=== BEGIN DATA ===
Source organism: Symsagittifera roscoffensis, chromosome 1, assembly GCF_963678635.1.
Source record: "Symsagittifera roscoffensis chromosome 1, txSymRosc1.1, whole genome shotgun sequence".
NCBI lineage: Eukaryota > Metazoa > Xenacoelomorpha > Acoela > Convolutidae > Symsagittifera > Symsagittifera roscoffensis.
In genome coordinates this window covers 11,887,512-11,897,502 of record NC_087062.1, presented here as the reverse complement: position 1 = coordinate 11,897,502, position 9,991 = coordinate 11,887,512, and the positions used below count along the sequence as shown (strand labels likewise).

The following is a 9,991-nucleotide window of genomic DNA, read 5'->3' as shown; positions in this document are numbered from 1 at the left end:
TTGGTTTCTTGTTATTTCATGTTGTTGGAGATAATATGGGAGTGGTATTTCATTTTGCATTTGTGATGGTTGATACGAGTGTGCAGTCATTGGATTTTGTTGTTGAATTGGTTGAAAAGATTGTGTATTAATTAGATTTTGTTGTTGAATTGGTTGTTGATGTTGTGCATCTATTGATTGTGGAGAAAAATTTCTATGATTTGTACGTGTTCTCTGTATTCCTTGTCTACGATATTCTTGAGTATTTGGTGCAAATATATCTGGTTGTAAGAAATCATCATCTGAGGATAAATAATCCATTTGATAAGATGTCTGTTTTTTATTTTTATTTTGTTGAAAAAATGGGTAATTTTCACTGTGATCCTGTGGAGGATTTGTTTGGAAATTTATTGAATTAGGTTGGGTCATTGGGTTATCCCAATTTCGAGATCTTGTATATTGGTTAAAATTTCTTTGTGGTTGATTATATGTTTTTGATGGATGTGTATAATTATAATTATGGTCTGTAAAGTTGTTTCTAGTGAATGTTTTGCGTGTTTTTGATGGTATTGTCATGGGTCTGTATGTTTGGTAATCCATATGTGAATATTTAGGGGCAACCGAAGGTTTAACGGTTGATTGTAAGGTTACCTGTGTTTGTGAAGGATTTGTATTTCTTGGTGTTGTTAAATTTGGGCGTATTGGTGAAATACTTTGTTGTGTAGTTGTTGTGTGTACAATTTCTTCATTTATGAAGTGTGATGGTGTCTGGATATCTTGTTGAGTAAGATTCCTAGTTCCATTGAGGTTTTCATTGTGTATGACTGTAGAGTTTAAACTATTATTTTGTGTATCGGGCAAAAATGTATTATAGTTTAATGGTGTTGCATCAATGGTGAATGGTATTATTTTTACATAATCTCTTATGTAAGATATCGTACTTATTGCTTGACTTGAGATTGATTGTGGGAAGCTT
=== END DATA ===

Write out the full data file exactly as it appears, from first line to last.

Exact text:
Source organism: Symsagittifera roscoffensis, chromosome 1, assembly GCF_963678635.1.
Source record: "Symsagittifera roscoffensis chromosome 1, txSymRosc1.1, whole genome shotgun sequence".
NCBI lineage: Eukaryota > Metazoa > Xenacoelomorpha > Acoela > Convolutidae > Symsagittifera > Symsagittifera roscoffensis.
In genome coordinates this window covers 11,887,512-11,897,502 of record NC_087062.1, presented here as the reverse complement: position 1 = coordinate 11,897,502, position 9,991 = coordinate 11,887,512, and the positions used below count along the sequence as shown (strand labels likewise).

The following is a 9,991-nucleotide window of genomic DNA, read 5'->3' as shown; positions in this document are numbered from 1 at the left end:
TTGGTTTCTTGTTATTTCATGTTGTTGGAGATAATATGGGAGTGGTATTTCATTTTGCATTTGTGATGGTTGATACGAGTGTGCAGTCATTGGATTTTGTTGTTGAATTGGTTGAAAAGATTGTGTATTAATTAGATTTTGTTGTTGAATTGGTTGTTGATGTTGTGCATCTATTGATTGTGGAGAAAAATTTCTATGATTTGTACGTGTTCTCTGTATTCCTTGTCTACGATATTCTTGAGTATTTGGTGCAAATATATCTGGTTGTAAGAAATCATCATCTGAGGATAAATAATCCATTTGATAAGATGTCTGTTTTTTATTTTTATTTTGTTGAAAAAATGGGTAATTTTCACTGTGATCCTGTGGAGGATTTGTTTGGAAATTTATTGAATTAGGTTGGGTCATTGGGTTATCCCAATTTCGAGATCTTGTATATTGGTTAAAATTTCTTTGTGGTTGATTATATGTTTTTGATGGATGTGTATAATTATAATTATGGTCTGTAAAGTTGTTTCTAGTGAATGTTTTGCGTGTTTTTGATGGTATTGTCATGGGTCTGTATGTTTGGTAATCCATATGTGAATATTTAGGGGCAACCGAAGGTTTAACGGTTGATTGTAAGGTTACCTGTGTTTGTGAAGGATTTGTATTTCTTGGTGTTGTTAAATTTGGGCGTATTGGTGAAATACTTTGTTGTGTAGTTGTTGTGTGTACAATTTCTTCATTTATGAAGTGTGATGGTGTCTGGATATCTTGTTGAGTAAGATTCCTAGTTCCATTGAGGTTTTCATTGTGTATGACTGTAGAGTTTAAACTATTATTTTGTGTATCGGGCAAAAATGTATTATAGTTTAATGGTGTTGCATCAATGGTGAATGGTATTATTTTTACATAATCTCTTATGTAAGATATCGTACTTATTGCTTGACTTGAGATTGATTGTGGGAAGCTT